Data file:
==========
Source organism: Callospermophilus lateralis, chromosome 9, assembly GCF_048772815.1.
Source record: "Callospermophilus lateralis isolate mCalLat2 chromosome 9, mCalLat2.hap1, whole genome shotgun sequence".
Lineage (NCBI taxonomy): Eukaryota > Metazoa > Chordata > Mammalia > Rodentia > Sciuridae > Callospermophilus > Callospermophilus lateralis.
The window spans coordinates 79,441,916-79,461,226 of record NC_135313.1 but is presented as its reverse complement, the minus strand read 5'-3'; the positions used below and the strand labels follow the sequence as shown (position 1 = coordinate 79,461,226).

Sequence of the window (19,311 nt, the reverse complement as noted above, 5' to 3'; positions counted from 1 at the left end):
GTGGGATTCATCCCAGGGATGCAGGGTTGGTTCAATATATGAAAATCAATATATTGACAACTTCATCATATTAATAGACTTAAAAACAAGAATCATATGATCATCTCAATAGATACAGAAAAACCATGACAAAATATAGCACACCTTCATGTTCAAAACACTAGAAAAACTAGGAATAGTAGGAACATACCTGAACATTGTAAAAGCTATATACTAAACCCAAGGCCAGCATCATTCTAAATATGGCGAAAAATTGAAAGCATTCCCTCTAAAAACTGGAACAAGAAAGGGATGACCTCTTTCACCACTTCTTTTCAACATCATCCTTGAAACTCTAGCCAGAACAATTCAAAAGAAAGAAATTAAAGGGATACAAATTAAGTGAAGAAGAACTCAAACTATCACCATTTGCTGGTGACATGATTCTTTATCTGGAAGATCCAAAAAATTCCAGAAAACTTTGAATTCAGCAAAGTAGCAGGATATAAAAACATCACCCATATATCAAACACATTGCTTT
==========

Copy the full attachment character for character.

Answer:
Source organism: Callospermophilus lateralis, chromosome 9, assembly GCF_048772815.1.
Source record: "Callospermophilus lateralis isolate mCalLat2 chromosome 9, mCalLat2.hap1, whole genome shotgun sequence".
Lineage (NCBI taxonomy): Eukaryota > Metazoa > Chordata > Mammalia > Rodentia > Sciuridae > Callospermophilus > Callospermophilus lateralis.
The window spans coordinates 79,441,916-79,461,226 of record NC_135313.1 but is presented as its reverse complement, the minus strand read 5'-3'; the positions used below and the strand labels follow the sequence as shown (position 1 = coordinate 79,461,226).

Sequence of the window (19,311 nt, the reverse complement as noted above, 5' to 3'; positions counted from 1 at the left end):
GTGGGATTCATCCCAGGGATGCAGGGTTGGTTCAATATATGAAAATCAATATATTGACAACTTCATCATATTAATAGACTTAAAAACAAGAATCATATGATCATCTCAATAGATACAGAAAAACCATGACAAAATATAGCACACCTTCATGTTCAAAACACTAGAAAAACTAGGAATAGTAGGAACATACCTGAACATTGTAAAAGCTATATACTAAACCCAAGGCCAGCATCATTCTAAATATGGCGAAAAATTGAAAGCATTCCCTCTAAAAACTGGAACAAGAAAGGGATGACCTCTTTCACCACTTCTTTTCAACATCATCCTTGAAACTCTAGCCAGAACAATTCAAAAGAAAGAAATTAAAGGGATACAAATTAAGTGAAGAAGAACTCAAACTATCACCATTTGCTGGTGACATGATTCTTTATCTGGAAGATCCAAAAAATTCCAGAAAACTTTGAATTCAGCAAAGTAGCAGGATATAAAAACATCACCCATATATCAAACACATTGCTTT